Raise your hand if you remember one of the first times you lost a tooth.
Maybe it was fairly uneventful—say, your tooth dropped onto the table while your parents were cajoling you into eating your peas. Or maybe your family opted for more fanfare by tying your loose tooth to a doorknob and slamming the door shut. (We NEVER recommend this, by the way!)
In any case, adults know that teeth develop over time, because we’ve all experienced losing our early teeth and growing a permanent set. Here’s a look at what that process is all about.
Remember, these are just general developmental guidelines, and your child's development may be different. If you ever have any concerns about your child's oral health, please consult directly with their dental healthcare professional.
The Developmental Stages of Teeth
Teeth start to develop in the fetus.
The very basic beginnings of teeth start forming in a fetus around the age of six weeks. After three or four months in the womb, hard tissue forms around the starter teeth.
Children’s teeth generally start to erupt between the ages of six and 12 months.
When a baby is born, they typically have 20 teeth nestled underneath the surface of the gums. These teeth usually start to “erupt” (or protrude through the gums) between the ages of six and 12 months. If you’ve ever cared for a toddler, then you know this is the beginning of the dreaded “teething” stage. Most baby teeth (which are also called “primary” or “deciduous” teeth) erupt by the age of 33 months.
Tooth eruption often follows predictable patterns.
The process of tooth eruption varies from child to child. (For example, the order and/or speed in which teeth come in may vary.) That being said, here are some of the most common patterns that crop up during this process:
As a general rule, girls’ baby teeth are likely to erupt earlier than boys’.
Generally, teeth will erupt at a rate of approximately one tooth per month.
Most commonly, the first tooth to protrude through the gums will be a middle, front tooth on the lower jaw (aka a central incisor).
Several incisors typically erupt before any molars start to come in.
Baby teeth usually erupt with space between them, which ensures there’s enough room for larger, permanent teeth to grow in later down the road.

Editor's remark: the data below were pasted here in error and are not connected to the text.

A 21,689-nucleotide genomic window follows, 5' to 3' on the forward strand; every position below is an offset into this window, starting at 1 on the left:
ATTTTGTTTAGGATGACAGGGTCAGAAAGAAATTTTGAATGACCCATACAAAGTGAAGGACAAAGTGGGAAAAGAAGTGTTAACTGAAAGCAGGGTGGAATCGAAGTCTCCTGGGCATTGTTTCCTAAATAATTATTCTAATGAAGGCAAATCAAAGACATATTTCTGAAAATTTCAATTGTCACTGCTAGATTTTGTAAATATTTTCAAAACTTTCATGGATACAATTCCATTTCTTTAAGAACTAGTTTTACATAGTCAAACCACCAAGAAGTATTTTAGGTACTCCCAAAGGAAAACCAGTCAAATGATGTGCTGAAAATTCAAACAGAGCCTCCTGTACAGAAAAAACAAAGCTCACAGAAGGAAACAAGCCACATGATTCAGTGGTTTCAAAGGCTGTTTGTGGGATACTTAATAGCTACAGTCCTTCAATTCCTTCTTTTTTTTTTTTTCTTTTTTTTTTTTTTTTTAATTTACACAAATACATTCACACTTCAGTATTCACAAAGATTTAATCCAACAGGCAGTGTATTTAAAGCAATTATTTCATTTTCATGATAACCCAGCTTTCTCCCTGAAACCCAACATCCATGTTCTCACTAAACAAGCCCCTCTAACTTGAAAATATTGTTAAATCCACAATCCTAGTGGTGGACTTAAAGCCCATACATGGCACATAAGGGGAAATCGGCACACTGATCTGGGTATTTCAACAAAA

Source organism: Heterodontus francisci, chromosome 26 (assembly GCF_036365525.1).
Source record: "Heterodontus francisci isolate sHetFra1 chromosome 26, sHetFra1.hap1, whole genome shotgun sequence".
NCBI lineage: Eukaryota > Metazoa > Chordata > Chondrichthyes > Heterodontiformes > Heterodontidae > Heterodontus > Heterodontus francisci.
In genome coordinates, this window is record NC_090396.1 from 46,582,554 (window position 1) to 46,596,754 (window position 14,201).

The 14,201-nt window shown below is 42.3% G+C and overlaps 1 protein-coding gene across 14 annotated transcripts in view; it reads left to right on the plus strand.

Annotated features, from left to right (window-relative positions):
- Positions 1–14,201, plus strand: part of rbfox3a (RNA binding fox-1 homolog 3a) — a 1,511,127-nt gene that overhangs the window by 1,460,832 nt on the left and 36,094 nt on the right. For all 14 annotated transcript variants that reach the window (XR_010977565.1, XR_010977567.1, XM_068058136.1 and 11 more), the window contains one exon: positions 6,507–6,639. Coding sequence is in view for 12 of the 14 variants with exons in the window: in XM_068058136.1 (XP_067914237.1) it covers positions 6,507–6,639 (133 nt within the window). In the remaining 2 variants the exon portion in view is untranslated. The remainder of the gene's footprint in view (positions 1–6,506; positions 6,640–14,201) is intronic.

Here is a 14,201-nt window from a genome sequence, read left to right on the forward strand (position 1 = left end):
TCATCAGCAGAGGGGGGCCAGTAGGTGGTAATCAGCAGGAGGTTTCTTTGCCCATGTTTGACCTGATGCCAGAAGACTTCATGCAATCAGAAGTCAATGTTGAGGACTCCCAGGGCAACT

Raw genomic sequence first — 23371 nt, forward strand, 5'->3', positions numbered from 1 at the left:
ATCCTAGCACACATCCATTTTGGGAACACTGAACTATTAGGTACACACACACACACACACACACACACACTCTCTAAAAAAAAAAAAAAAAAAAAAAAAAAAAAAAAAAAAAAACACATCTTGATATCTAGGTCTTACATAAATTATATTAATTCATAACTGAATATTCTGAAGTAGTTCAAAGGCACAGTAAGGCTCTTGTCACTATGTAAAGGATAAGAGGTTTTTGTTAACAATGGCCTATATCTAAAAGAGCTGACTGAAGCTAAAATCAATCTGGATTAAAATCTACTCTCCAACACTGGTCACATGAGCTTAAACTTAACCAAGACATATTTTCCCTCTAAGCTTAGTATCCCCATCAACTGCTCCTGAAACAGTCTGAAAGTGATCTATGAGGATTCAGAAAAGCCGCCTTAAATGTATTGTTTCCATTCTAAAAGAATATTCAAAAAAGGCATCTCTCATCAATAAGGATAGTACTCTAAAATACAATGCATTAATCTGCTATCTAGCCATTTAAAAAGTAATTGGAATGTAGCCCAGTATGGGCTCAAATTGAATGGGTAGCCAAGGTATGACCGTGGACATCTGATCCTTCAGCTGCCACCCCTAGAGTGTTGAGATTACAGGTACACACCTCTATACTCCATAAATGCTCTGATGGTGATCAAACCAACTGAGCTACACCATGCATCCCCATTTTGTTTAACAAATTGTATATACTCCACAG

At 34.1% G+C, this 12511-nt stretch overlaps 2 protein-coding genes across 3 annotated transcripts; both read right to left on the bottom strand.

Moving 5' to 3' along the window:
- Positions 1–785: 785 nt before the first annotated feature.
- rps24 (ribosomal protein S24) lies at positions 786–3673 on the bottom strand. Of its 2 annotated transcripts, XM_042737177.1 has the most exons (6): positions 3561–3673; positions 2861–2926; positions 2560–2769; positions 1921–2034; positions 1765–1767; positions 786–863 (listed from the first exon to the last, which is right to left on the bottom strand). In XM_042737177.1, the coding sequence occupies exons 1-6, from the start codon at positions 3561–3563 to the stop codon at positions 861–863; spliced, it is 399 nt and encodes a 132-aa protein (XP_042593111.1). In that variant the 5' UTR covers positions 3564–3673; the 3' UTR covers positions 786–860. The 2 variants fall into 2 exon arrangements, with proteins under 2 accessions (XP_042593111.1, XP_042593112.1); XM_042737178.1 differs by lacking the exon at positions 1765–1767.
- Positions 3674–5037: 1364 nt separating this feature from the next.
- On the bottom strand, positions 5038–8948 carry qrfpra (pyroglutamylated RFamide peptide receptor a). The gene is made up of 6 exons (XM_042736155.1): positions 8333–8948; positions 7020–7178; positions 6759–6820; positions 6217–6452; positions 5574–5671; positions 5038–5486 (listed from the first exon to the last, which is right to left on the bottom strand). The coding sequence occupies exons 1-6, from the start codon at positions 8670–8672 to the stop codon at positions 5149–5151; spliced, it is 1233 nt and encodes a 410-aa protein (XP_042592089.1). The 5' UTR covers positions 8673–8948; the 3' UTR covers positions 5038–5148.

Once all baby teeth have erupted, a child should have 10 visible teeth in the upper jaw and 10 visible teeth in the lower jaw. A child will maintain this complete set of teeth for several years.
Children start to lose their primary teeth around the age of six.
Baby teeth start to fall out in early childhood. Typically, the first teeth to fall out will be central incisors. (You’ll recall that these are also typically the first teeth to erupt.)
As the primary teeth are lost, permanent teeth will start to erupt in order to replace the baby teeth. A child will likely have a mix of baby teeth and permanent teeth in their mouths for several years. As a general rule, kids typically lose their last baby tooth by the age of 12.
Permanent teeth are just that: permanent.
Once all permanent teeth have erupted, these are the teeth you’ll have for the rest of your life (barring the removal of wisdom teeth or other surgical tooth removal). The vast majority of adults possess 32 permanent teeth comprised of a mixture of canines, incisors, premolars, and molars.
It may seem odd that humans lose a set of teeth only to acquire a new one. But it makes sense when you consider that toddler-sized teeth wouldn’t be very effective in an adult-sized jaw. So be glad that your teeth naturally undergo these developmental stages on your behalf—no risky removal techniques required.